The concept of knowledge is too confined, which can have dubious consequences, because certain groups sanction their authority by accepted knowledge. A painter can convey his knowledge of a landscape, knowledge that otherwise would not be learned. The spirit of the age makes it vital for art to return lovingly to the landscape: the painting as nature.

After I learned the knowledge that lies in Sigtryggur’s works and returned to the land, walked along rivers, crossed them and perceived more than before. I took along a camera and photographed living water that never stops, rivers that jump for joy like Brúará, more frowning rivers and one that I made no sense of. I own a book about that river: Lagarfljót – Iceland’s greatest watercourse, but I lack the knowledge f it that Sigtryggur could possibly convey with his art. If those paintings existed they could make a major contribution to an environmental impact assessment of the river. The written report on Lagarfljót is fine, and photographs of it too, but if I were minister for the environment I would ask for many paintings of it.

Because a painting conveys knowledge, depth and expression that cannot be acquired elsewhere: a clear example is Elliðaár (2003-2005) in Sigtryggur’s view of nature. The flow and the character of Elliðaár appear in red and orange colours on a dark background and this makes me think about the stories of how Benedikt Sveinsson, father of the poet Einar Benediktsson, was afraid of the dark. The painting forms part of the history of Elliðaár.

“It took me two years to complete that work and once I wrestled with it for 25 hours in one go without achieving what I wanted. So you could say there is a ghost in it. As far as I recall I was reading Guðjón Friðriksson’s excellent biography of Einar Benediktsson at that time, and the table where my family dined was once owned by the poet, but I do not make any deliberate historical associations in this work,” Sigtryggur says.


Knowledge is precious and doubt never disappears. But it is wonder that makes us into living people. We are moved by the child’s sense of wonder, and also by the wonder of other living beings: kittens, puppies, calves, even young birds. Wonder about the behaviour of things is the starting point for a new thought in every individual’s mind. Such wonder is on the decline in efficient modern cities. To avoid alienation and acquire vision, the city-dweller needs to escape into nature, because it is sad to be continuously inside an organised space. He needs to feel wonder outside buildings. Such wonder needs to be sought from the order produced by nature and can be found in Sigtryggur’s works.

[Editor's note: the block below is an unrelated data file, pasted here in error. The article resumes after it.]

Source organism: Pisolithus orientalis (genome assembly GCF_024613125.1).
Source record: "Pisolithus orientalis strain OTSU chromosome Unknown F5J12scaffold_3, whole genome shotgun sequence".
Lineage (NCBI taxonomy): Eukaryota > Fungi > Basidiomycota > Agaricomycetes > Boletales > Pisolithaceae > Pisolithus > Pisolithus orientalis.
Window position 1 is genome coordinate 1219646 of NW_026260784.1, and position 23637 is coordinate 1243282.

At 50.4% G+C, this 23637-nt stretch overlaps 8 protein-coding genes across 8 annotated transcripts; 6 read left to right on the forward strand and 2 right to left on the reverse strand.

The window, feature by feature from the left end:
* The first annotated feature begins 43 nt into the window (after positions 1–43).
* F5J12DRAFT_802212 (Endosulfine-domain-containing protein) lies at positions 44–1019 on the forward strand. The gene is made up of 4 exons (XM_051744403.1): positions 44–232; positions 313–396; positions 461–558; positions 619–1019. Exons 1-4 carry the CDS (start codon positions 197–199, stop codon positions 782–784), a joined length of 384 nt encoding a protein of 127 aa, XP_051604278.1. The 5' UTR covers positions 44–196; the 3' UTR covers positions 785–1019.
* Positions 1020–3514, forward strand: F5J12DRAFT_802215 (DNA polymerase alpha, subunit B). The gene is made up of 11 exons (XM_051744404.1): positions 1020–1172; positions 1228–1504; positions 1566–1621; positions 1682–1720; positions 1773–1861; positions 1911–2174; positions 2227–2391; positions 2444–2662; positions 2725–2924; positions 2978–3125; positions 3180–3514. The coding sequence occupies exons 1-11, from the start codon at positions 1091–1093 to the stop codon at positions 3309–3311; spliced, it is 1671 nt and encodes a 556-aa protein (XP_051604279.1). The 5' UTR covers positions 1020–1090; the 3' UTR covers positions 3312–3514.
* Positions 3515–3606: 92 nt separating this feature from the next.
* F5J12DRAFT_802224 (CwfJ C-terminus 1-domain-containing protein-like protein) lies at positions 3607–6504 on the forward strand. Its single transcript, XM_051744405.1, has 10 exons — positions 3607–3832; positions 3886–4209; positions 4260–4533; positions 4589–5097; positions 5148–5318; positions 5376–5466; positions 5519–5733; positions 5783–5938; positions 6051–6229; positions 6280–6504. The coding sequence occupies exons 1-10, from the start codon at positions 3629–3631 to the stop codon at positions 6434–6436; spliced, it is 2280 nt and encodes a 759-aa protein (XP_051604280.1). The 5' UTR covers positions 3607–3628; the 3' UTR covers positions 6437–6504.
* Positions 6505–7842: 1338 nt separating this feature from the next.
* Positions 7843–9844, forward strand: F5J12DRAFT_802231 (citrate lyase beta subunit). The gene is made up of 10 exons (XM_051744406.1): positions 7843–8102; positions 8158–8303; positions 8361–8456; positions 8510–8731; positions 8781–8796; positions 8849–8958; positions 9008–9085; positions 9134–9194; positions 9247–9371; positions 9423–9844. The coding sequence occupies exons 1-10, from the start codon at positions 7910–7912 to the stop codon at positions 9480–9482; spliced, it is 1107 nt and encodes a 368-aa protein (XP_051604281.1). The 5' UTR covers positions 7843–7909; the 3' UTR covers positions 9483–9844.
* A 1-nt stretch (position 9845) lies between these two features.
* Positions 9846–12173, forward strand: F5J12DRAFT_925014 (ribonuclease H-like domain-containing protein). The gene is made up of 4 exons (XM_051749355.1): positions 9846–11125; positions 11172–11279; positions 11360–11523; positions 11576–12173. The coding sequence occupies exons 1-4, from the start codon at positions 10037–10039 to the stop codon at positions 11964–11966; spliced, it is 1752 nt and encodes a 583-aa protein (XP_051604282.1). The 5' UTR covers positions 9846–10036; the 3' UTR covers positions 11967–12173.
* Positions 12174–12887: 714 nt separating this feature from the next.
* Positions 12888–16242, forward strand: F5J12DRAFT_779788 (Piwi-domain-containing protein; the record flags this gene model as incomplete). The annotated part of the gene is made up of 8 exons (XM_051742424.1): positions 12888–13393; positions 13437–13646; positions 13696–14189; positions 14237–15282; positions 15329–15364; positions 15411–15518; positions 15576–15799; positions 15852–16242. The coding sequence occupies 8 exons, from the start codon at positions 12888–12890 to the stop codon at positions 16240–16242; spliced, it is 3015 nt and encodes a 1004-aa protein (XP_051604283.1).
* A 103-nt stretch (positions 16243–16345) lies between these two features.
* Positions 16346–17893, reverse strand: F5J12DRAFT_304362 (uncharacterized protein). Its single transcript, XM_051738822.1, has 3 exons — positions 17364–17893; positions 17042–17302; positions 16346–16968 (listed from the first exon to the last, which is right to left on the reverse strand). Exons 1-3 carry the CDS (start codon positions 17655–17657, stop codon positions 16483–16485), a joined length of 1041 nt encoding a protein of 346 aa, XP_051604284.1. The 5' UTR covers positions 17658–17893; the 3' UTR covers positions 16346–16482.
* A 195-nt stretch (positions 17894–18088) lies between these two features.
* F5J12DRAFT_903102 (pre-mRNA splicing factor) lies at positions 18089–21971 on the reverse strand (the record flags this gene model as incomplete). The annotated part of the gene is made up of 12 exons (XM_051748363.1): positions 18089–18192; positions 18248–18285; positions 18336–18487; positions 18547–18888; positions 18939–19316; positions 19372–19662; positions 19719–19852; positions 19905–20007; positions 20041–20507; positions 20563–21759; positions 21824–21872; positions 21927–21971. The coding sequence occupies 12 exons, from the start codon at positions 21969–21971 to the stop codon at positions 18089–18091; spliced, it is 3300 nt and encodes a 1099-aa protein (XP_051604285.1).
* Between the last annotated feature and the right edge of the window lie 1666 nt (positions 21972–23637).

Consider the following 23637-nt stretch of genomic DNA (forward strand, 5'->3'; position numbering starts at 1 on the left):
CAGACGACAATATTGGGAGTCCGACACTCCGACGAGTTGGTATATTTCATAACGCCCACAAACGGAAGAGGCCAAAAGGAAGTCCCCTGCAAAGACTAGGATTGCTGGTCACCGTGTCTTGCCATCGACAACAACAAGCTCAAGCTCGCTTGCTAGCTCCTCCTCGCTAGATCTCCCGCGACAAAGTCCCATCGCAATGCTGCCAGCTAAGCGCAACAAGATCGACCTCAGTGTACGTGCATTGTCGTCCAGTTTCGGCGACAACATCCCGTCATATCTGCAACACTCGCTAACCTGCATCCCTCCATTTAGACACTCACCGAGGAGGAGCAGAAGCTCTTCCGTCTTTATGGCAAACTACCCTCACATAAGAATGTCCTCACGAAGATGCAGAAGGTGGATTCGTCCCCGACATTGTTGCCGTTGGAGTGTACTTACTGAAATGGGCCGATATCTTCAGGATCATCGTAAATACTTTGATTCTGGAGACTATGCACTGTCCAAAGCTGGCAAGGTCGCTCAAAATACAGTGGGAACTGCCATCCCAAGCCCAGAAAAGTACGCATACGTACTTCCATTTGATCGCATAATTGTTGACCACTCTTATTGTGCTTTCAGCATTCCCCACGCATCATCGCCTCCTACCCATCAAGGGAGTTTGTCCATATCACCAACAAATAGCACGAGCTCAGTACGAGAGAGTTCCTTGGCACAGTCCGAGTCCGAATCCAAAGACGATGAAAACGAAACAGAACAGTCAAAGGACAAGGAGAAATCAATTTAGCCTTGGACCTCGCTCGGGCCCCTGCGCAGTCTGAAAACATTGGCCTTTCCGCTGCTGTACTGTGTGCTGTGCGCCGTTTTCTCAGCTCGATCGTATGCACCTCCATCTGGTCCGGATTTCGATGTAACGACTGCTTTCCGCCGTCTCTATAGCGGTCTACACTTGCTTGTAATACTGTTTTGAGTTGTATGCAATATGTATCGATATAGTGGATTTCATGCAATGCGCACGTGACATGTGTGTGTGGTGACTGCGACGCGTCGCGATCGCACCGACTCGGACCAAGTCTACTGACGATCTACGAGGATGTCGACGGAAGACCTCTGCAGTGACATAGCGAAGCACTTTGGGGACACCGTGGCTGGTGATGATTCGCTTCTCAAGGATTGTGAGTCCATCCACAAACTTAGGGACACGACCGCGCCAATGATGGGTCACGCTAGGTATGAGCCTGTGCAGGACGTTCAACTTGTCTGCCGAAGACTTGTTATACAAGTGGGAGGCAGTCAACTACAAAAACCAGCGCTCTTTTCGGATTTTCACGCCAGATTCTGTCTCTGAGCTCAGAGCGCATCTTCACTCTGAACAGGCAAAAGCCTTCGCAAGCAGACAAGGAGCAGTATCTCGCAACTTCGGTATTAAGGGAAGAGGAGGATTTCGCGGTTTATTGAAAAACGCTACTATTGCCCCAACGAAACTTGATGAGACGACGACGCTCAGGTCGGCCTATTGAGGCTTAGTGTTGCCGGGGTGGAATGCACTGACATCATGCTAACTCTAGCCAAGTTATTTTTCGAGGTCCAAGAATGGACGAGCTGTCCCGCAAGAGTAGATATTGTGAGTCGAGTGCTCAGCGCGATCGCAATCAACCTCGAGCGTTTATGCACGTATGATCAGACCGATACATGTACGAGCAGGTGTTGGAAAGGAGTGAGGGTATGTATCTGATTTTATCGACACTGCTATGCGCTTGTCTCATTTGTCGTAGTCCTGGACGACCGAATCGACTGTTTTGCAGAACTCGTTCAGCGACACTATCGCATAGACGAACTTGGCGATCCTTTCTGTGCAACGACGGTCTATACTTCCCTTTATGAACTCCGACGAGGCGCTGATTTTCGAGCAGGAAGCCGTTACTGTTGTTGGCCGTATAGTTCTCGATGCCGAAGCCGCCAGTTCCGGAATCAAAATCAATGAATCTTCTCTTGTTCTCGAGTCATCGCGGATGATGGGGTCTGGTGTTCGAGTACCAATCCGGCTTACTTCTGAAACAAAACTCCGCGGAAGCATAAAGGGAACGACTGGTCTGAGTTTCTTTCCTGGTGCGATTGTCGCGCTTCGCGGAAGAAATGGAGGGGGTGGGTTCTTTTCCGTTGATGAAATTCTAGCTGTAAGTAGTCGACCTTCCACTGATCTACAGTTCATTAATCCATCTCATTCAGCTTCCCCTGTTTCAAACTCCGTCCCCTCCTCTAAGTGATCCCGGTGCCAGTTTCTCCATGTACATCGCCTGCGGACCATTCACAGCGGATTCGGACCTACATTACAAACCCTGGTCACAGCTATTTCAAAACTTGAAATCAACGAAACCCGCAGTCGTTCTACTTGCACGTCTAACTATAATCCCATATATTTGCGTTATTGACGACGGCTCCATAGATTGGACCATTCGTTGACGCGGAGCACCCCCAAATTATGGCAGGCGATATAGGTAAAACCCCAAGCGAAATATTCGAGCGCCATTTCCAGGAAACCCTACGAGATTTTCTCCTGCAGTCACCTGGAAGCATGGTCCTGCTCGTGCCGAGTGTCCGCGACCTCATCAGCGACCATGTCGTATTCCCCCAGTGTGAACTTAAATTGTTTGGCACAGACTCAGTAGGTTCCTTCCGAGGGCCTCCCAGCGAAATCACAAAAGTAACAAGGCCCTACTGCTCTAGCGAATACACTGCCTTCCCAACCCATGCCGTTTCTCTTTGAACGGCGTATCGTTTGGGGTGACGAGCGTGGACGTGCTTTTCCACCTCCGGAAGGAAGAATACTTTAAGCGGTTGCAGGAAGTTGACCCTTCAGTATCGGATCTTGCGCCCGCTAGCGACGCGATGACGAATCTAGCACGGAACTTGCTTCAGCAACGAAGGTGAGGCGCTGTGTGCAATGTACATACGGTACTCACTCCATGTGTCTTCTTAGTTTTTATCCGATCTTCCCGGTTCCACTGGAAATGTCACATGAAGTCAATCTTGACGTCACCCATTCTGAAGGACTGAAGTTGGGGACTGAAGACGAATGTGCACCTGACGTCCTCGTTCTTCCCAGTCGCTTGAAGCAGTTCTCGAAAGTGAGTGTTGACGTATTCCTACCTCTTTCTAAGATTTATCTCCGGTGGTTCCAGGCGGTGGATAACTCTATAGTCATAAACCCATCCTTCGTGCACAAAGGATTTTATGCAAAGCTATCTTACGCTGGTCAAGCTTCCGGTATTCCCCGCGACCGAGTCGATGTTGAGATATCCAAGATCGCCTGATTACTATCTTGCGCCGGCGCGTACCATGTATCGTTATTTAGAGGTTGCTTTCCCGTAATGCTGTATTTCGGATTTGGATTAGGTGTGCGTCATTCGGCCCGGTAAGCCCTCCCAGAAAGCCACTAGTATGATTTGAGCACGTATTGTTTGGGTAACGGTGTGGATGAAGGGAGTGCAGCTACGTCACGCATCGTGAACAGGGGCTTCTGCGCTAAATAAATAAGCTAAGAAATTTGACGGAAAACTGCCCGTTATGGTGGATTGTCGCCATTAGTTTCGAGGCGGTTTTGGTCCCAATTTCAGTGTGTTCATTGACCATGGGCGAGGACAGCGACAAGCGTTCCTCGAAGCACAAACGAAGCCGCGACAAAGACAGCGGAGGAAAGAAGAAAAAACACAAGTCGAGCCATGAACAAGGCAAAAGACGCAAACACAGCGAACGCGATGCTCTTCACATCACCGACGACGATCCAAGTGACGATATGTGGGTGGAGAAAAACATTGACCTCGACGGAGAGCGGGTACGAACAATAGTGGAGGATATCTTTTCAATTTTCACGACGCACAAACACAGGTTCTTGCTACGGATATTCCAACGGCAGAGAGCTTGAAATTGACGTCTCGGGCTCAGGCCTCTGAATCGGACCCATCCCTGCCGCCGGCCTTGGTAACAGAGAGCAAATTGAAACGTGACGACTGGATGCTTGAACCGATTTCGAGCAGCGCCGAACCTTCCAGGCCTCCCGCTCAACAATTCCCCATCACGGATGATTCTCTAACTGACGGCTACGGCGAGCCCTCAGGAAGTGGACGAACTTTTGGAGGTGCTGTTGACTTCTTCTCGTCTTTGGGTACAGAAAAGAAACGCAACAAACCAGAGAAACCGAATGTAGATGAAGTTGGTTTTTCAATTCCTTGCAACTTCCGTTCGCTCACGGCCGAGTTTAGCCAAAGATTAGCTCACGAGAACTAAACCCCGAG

Faced with paintings of the River Sog, the spectator wonders. He has seen this river flowing, but may have ceased to notice it. He has also read about Sog and heard stories and poems about it, but now he has acquired a new vision.

“I have wanted to paint the River Sog for a long time,” Sigtryggur says. “I read a novel by Steinunn Sigurðardóttir once which includes a fictional obituary of a man who had a summer chalet in Þrastarskógur, with a lyrical description of the viscous River Sog. I think the word ‘viscous’ captures the character of Sog.”

He has been painting for so long that he shakes off tradition and matures on his own terms. The artist becomes animated and when he paints, his concentration turns into oblivion, just like the angler at a river. But what is the difference between an artist poised in front of his canvas and an angler poised in front of a river?

“A relationship is formed with the river and the challenge is to deal with its character. I am interested in the physical properties of the water: how it flows and behaves. Brúará is whimsical but Sog has more density,” Sigtryggur says.

The spectator keeps on concentrating, achieves oblivion and wonders how the painting can be more than an image of water, not a vague reflection, but a kind of nature in its own right.

Gunnar Hersveinn
Thanks to: Brúará, Aðalsteinn Ingólfsson, Elliðaár, Ragna Sigurðardóttir, Lagarfljót, Friðbjörg Ingimarsdóttir and Sog.